Friday, March 05, 2010

Flashback Friday: Shoeless Bridget Walker

When I was in high school, I ran cross country and track all four years. By my last season of track, in the spring of 1999, I had run races in a lot of strange conditions. There was the time I dropped out of a race due to an asthma attack, when I was a freshman. There was the time I didn't drop out of a race even when I should have, due to an asthma attack, and had to go to the hospital afterward. Four years running through hip-deep mud at the Trask Mountain Assault Invitational. Four years running through shin-deep sand at the Seaside Invitational. Doubling up on the 1500m (one mile) and 3000m (two miles) races in one track meet, then running the JV 4x400m relay after that for "fun." Almost  four years having never been forced to run the 800m (half-mile) race at a track meet, until one day my senior year my coach made me do it just to see if I was good at it. I wasn't. I think my face says it all.


My senior year, during a 3000m race, I came across a new challenge at an invitational meet at Lincoln High School in Portland, Oregon. I was only 1.5 laps into the race (out of 7.5) when the runner behind me spiked me with her shoes. You see, track shoes have spikes on the bottom of them, and sometimes you can extend your foot stride a little bit and "inadvertently" spike the leg or heel of the runner in front of you. I didn't really care so much because that kind of thing happened all the time. What I did care about was that in spiking me, the girl had managed to dislodge my shoe from my foot. I ran a few surprised steps with it hanging half off my foot and then did what seemed like the only option at the time: I flung it off my foot in mid-stride.

I ran the rest of the race - six laps, a full mile and a half - wearing only one shoe, the other foot completely bare (I didn't wear socks with my racing spikes). And it was a race, not a leisurely jog, so I was running fast.

Have I mentioned that tracks are made out of what is basically roughly texturized, grippy rubber? At the speed I was running, for the length I was running, I was generating a lot of friction between my bare foot and the rubber track. I didn't notice it much during the race, but not long after I crossed the finish line (in fifth place, if I remember correctly, ahead of the girl who spiked me), I realized I was injured. Injured bad. The bottom of my foot was one big blister, as if it had been burned.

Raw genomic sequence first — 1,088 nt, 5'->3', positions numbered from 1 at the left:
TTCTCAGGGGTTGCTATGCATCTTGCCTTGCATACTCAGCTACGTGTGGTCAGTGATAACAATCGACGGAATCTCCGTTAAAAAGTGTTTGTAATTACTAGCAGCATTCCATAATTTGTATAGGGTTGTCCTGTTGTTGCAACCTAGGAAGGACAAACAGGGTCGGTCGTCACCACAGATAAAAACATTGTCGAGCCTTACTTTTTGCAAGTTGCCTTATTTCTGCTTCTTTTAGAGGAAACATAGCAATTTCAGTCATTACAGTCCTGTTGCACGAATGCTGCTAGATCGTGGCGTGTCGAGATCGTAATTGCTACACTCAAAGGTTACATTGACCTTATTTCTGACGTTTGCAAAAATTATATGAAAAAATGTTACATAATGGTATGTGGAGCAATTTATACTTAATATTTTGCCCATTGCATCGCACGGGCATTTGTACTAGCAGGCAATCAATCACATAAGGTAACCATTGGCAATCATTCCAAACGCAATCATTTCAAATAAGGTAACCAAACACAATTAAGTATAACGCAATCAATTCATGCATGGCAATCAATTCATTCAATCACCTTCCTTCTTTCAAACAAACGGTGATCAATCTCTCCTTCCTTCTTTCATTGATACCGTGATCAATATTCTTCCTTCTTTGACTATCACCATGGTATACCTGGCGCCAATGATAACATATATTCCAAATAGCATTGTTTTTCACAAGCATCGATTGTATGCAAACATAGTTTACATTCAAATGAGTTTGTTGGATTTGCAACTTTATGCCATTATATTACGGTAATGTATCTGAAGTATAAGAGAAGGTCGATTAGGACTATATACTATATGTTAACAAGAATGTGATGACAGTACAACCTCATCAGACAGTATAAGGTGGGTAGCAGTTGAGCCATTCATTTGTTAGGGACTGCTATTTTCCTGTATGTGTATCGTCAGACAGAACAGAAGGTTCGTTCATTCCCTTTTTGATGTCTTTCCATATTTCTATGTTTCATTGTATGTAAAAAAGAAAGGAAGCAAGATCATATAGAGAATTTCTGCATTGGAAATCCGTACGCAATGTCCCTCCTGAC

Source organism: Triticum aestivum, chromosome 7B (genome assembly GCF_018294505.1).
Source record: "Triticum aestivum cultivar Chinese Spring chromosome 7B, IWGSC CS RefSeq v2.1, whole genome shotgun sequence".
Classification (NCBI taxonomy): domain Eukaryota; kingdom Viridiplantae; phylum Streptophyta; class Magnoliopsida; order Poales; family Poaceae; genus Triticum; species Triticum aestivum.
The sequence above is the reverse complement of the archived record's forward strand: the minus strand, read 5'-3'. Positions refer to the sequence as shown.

I don't think I could run well for a few days after that but my foot did heal up remarkably quickly, considering. Looking back, I wonder if it wouldn't have made more sense for me to just stop and put my shoe back on, and then continue running. It seemed so out of the question at the time. But in the end I was left with a fun story about running 1.5 miles barefoot on a rubber track, so I guess it all worked out OK.

8 comments:

B-Rad said...

I didn't know that you ran competitively in high school. That's great. You, Jeremy, Andrea and I should all go running together sometime. Not sure what we'll do with the kids, but we'll think of something.

Have you found some good places to run in Ithaca? If not, let me know and I'll show you some nice routes that I've discovered.

JosephJ said...

I'm sure it's pretty hard to chase down a leader, even if you only have a few seconds gap. Though maybe having the second shoe would increase your chances, kind of like the Olympian's changing their cross-country skis mid-race to have fresh wax. Though I wouldn't imagine racing on a single ski would bode very well.

Christina LeSueur said...

You couldn't have been that bad at the 800m. In the picture you are ahead of two other girls!

Suzanne Bubnash said...

Reading your description of what the track felt like and the condition of your foot, I wonder how Zola Budd stood the roughness of the track and why she ever thought running barefoot was a good idea.

Steven said...

That actually happened to me once at a race in Eugene my freshman year. Except it happened at the end, so I only ran 3/4 of the track without my shoe, and I was wearing socks... And it was because my shoe untied and fell off. But I still got some weird looks.

Liz Johnson said...

Just curious... why didn't you wear socks with your shoes?? Is there a benefit there??

Bridget said...

Liz, I only didn't wear socks for races, when I was wearing racing spikes. It just felt faster. I always wore socks otherwise.

Kristen said...

You're probably already aware that barefoot running is growing in popularity. The concept has a very avid following. During the Run Like Hell Half Marathon, I was in and out of pace with a barefoot man. RLH is held near Halloween and so lots of people dress up. This guy dressed as Fred Flintstone, pulling two young children in a Chariot, SHOELESS for 13.1 miles!!! It was insane. I felt really bad for the kids because that is a LONG race, and they were fussy and crying quite a bit. I'm sure under normal circumstances that guy is pretty fast, but he had to stop periodically to fix a blanket or sippy cup. Oh, and did I mention this race was through the street of downtown Portland? Barefoot?!?!

LinkWithin

Related Posts with Thumbnails